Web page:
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The AFI Genre Report

One of my favorite television events of the summer is the AFI television special . . . and I straight-up missed it this time around. This year’s list was the “10 Top 10,” a list of the best examples of various film genres. The full report, straight from the horse’s mouth, can be found here (or here, for the slightly more accessible Wikipedia article). It’s not a terrible idea, but I think it may be indicative of a rather foolish desperation on their part. It seems from this latest list that they are becoming hard-pressed to come up with new ideas, and yet they’ve gone and blown a decade’s worth on a single special. Why not spend the whole special on a single genre? Perhaps with a top-25 list instead? Meanwhile, the genres which were ignored include Horror, Comedy, Action/Adventure, War and Musical. Strange omissions considering some of the genres that were deemed worthy of our attention. Let’s tackle those one by one:

Animation is a fun one to consider, though perhaps a bit pointless when 90% of the list is (albeit rightly) either Disney or Pixar. I don’t have any real complaints about Snow White and the Seven Dwarfs claiming the top spot (it is both great and significant), except that it implies that no one has improved on the genre since its inception. In fact, nearly half of the list is comprised of the first few animated features ever made, and then it essentially jumps to the 1990s. I would have bumped Beauty and the Beast and Finding Nemo up several spots and replaced Shrek with something else.

Romantic Comedies, on the other hand, is a poor choice, no doubt made to pull in a more widely-varied audience. “Comedies” would have been a much better pick. I’m not really qualified to comment, though. It’s obviously not my preferred genre.

Western is, of course, a quintessential American film genre, and this is a pretty good list for the most part. Not much room for revisionist westerns, of course, but overall not bad. The Searchers is a great pick for the top spot. Cat Ballou, on the other hand, is a bizarre choice, even for #10 . . . especially when The Magnificent Seven didn’t make the cut (despite, I hear, having its theme music used to represent the genre).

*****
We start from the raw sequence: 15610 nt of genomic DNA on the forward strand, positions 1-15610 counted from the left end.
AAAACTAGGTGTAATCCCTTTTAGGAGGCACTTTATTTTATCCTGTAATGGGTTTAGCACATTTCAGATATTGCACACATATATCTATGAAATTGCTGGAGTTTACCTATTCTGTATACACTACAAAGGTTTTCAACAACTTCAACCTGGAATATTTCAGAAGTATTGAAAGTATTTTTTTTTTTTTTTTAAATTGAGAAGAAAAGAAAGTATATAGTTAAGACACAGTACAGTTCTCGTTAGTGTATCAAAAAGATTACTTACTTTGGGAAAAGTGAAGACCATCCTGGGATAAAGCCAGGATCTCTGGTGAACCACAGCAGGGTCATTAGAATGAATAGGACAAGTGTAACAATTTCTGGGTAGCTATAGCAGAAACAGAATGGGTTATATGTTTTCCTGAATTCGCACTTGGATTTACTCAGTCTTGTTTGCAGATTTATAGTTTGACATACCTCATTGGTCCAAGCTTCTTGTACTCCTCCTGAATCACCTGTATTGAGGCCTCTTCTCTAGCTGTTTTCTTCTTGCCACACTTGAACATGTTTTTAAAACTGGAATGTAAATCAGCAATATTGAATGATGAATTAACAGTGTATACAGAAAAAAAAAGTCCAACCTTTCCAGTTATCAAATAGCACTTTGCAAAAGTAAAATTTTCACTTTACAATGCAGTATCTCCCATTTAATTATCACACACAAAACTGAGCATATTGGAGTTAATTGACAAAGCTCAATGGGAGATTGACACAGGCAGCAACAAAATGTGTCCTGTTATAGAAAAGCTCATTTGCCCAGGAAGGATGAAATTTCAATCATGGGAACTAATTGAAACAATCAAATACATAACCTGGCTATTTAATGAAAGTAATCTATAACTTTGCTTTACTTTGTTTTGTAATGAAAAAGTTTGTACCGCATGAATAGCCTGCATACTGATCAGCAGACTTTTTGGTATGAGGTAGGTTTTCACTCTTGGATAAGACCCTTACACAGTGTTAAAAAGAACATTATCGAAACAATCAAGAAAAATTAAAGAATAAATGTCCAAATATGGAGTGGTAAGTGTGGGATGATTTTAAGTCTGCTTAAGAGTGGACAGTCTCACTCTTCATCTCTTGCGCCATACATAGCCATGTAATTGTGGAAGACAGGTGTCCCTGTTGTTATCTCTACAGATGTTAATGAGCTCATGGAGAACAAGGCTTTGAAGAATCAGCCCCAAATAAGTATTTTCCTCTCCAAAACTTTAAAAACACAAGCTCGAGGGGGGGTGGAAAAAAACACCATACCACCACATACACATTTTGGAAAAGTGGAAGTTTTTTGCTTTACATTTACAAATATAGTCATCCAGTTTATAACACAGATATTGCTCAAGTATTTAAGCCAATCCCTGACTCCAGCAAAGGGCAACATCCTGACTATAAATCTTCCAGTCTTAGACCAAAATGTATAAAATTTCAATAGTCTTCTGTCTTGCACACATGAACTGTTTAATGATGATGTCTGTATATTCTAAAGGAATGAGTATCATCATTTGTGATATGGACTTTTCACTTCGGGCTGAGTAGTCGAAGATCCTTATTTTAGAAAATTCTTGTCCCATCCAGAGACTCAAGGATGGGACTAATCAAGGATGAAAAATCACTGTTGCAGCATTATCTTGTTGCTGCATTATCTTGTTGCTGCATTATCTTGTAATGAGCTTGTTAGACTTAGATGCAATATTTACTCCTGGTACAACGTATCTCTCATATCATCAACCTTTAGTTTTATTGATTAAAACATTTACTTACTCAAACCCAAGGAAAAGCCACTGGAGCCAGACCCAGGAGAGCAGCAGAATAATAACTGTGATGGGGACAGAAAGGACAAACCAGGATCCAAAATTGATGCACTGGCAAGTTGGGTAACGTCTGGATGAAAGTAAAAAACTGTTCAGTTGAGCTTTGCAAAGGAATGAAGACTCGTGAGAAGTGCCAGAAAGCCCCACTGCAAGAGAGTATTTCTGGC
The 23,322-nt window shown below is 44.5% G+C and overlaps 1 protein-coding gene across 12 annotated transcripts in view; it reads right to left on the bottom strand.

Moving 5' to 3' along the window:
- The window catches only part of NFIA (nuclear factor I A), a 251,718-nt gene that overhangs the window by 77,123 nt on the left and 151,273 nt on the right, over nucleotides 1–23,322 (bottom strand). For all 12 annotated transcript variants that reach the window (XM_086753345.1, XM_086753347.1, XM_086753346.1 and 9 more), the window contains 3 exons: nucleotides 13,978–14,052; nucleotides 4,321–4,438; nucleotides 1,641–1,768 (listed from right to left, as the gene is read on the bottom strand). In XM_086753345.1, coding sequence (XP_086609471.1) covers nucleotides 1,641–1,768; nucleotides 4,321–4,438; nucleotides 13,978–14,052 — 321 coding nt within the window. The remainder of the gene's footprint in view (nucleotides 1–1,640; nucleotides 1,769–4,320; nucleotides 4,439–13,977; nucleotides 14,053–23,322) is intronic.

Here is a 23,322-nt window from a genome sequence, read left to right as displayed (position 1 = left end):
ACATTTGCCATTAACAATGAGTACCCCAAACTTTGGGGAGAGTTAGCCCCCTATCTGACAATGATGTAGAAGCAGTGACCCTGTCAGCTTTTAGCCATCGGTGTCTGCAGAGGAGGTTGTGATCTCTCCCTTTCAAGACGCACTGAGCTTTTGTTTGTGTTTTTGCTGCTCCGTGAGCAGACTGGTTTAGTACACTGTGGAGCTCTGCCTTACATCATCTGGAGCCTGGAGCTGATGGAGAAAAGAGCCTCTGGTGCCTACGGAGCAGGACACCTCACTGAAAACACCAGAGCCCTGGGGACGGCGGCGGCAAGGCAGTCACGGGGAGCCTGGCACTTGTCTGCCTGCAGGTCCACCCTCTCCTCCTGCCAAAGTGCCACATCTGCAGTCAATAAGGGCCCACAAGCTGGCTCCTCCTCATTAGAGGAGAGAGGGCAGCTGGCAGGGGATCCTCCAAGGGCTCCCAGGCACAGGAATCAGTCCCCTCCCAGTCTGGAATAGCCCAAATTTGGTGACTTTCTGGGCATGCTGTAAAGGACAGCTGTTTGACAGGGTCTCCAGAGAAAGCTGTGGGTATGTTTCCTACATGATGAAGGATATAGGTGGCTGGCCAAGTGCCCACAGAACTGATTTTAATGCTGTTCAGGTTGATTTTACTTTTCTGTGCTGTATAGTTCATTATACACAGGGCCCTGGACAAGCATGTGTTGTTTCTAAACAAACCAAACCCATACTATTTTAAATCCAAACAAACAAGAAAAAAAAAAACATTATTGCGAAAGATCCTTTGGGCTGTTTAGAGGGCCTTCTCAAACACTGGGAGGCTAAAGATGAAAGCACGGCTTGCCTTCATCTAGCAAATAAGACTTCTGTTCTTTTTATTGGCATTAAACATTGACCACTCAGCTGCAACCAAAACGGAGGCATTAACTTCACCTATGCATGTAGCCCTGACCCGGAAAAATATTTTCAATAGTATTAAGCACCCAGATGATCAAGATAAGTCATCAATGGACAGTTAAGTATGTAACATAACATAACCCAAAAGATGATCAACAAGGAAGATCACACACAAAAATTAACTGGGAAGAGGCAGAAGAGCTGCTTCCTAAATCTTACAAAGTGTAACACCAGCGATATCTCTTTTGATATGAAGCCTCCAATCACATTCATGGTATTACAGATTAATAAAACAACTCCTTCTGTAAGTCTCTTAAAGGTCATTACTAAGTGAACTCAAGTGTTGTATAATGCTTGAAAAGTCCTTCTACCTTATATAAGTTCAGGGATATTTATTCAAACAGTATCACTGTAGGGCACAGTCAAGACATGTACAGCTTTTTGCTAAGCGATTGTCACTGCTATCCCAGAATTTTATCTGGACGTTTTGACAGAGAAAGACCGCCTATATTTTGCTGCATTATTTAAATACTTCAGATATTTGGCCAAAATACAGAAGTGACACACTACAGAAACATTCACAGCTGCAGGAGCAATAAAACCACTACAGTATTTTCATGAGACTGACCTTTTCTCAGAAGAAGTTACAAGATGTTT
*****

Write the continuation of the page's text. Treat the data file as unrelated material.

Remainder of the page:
Sports is undoubtedly the worst genre choice on the list. Almost anything would have been a better substitute. And, of course, the two top spots go to *shudder* boxing movies. Yuck. And Caddyshack? What is that about? Most egregious of all, however, is the exclusion of Chariots of Fire (and, yes, they did use that famous theme, as well). Bad call. Monumentally bad call.

Mystery is probably the best list of the bunch. Five Hitchcocks and some really great film noir. No significant problems here (though I’m sure there are some great films missing from the list that could replace some of the weaker entries). Vertigo is the right choice for the top spot.

Fantasy is by far the weakest entry here, thanks in great part to a ridiculous inclusivism. It also includes the most ridiculous oversight: No Princess Bride. What is that about? That and, not one, but two Christmas movies, Big (?!), and a refugee from the Sports list. I guess they simply couldn’t think of anything to fill things out.

Science Fiction probably should have been combined with Fantasy (that would have eliminated the problematic categorization of Star Wars, for instance). A Clockwork Orange doesn’t really belong here, either. Small hope for a more obscure entry like Gattaca to take its place, though. I would have replaced one of the campy entries with Planet of the Apes, for sure. I see AFI is still laying claim to 2001 as an American film, as well. Nice. Well, it’s not the only British film on the list.

Gangster is another important American film genre, I suppose. And their are some great films on the list. Just like animation, however, it’s a bit predictable. There are no real surprises here. I suppose that’s true of westerns, as well, but not quite as much.

Courtroom Drama is an awesome grouping of movies, but I’m not convinced that it legitimately belongs here. Surely this, even more than any of the other selections, is a sub-genre of mystery, crime, thriller . . . something like that. It definitely swiped a few entries that could just have easily made the mystery list.

Epic is just a crazy mess of a genre pick. It sort of seems to mean “movies that are really long and don’t fit anywhere else.” That’s why we can have Titanic, The Ten Commandments and Lawrence of Arabia (another British flick!) in the same group. Well, I guess they’re all vaguely historical, but the title of the genre seems to imply a certain scale. One could almost call this genre “Oscar” . . . over half of it is made up of Best Picture winners.

All right, AFI . . . Do better next year. Not that I’ll stop paying attention either way.

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~ by Jared on June 19, 2008.

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